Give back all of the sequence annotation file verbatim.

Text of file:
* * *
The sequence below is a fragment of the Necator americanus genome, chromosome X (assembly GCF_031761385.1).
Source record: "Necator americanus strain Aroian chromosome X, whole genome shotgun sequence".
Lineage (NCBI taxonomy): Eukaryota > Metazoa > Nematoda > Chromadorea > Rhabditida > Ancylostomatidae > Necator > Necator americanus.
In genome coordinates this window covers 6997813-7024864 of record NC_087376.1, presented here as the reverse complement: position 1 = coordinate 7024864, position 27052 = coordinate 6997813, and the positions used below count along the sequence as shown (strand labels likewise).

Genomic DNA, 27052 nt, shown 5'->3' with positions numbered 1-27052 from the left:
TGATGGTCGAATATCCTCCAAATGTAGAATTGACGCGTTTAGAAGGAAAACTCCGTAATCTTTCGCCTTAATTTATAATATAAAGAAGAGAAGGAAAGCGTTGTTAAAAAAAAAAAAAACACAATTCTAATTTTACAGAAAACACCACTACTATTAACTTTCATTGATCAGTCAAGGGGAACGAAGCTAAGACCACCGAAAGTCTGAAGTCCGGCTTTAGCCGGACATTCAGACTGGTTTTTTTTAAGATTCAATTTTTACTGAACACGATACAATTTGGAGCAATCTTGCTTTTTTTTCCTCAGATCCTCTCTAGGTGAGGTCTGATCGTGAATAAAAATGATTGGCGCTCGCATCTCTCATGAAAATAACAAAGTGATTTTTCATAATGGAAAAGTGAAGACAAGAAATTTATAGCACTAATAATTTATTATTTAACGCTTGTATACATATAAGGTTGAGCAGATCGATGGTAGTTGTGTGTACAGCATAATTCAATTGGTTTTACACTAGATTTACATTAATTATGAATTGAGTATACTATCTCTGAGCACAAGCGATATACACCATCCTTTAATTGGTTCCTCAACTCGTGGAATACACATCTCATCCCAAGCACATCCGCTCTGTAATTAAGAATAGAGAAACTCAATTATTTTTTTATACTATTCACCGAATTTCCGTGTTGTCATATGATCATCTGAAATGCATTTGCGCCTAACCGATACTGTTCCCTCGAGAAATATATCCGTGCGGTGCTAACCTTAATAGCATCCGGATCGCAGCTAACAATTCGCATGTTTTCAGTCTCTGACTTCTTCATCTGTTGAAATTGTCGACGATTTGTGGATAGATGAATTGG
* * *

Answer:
The sequence below is a fragment of the Necator americanus genome, chromosome X (assembly GCF_031761385.1).
Source record: "Necator americanus strain Aroian chromosome X, whole genome shotgun sequence".
Lineage (NCBI taxonomy): Eukaryota > Metazoa > Nematoda > Chromadorea > Rhabditida > Ancylostomatidae > Necator > Necator americanus.
In genome coordinates this window covers 6997813-7024864 of record NC_087376.1, presented here as the reverse complement: position 1 = coordinate 7024864, position 27052 = coordinate 6997813, and the positions used below count along the sequence as shown (strand labels likewise).

Genomic DNA, 27052 nt, shown 5'->3' with positions numbered 1-27052 from the left:
TGATGGTCGAATATCCTCCAAATGTAGAATTGACGCGTTTAGAAGGAAAACTCCGTAATCTTTCGCCTTAATTTATAATATAAAGAAGAGAAGGAAAGCGTTGTTAAAAAAAAAAAAAACACAATTCTAATTTTACAGAAAACACCACTACTATTAACTTTCATTGATCAGTCAAGGGGAACGAAGCTAAGACCACCGAAAGTCTGAAGTCCGGCTTTAGCCGGACATTCAGACTGGTTTTTTTTAAGATTCAATTTTTACTGAACACGATACAATTTGGAGCAATCTTGCTTTTTTTTCCTCAGATCCTCTCTAGGTGAGGTCTGATCGTGAATAAAAATGATTGGCGCTCGCATCTCTCATGAAAATAACAAAGTGATTTTTCATAATGGAAAAGTGAAGACAAGAAATTTATAGCACTAATAATTTATTATTTAACGCTTGTATACATATAAGGTTGAGCAGATCGATGGTAGTTGTGTGTACAGCATAATTCAATTGGTTTTACACTAGATTTACATTAATTATGAATTGAGTATACTATCTCTGAGCACAAGCGATATACACCATCCTTTAATTGGTTCCTCAACTCGTGGAATACACATCTCATCCCAAGCACATCCGCTCTGTAATTAAGAATAGAGAAACTCAATTATTTTTTTATACTATTCACCGAATTTCCGTGTTGTCATATGATCATCTGAAATGCATTTGCGCCTAACCGATACTGTTCCCTCGAGAAATATATCCGTGCGGTGCTAACCTTAATAGCATCCGGATCGCAGCTAACAATTCGCATGTTTTCAGTCTCTGACTTCTTCATCTGTTGAAATTGTCGACGATTTGTGGATAGATGAATTGG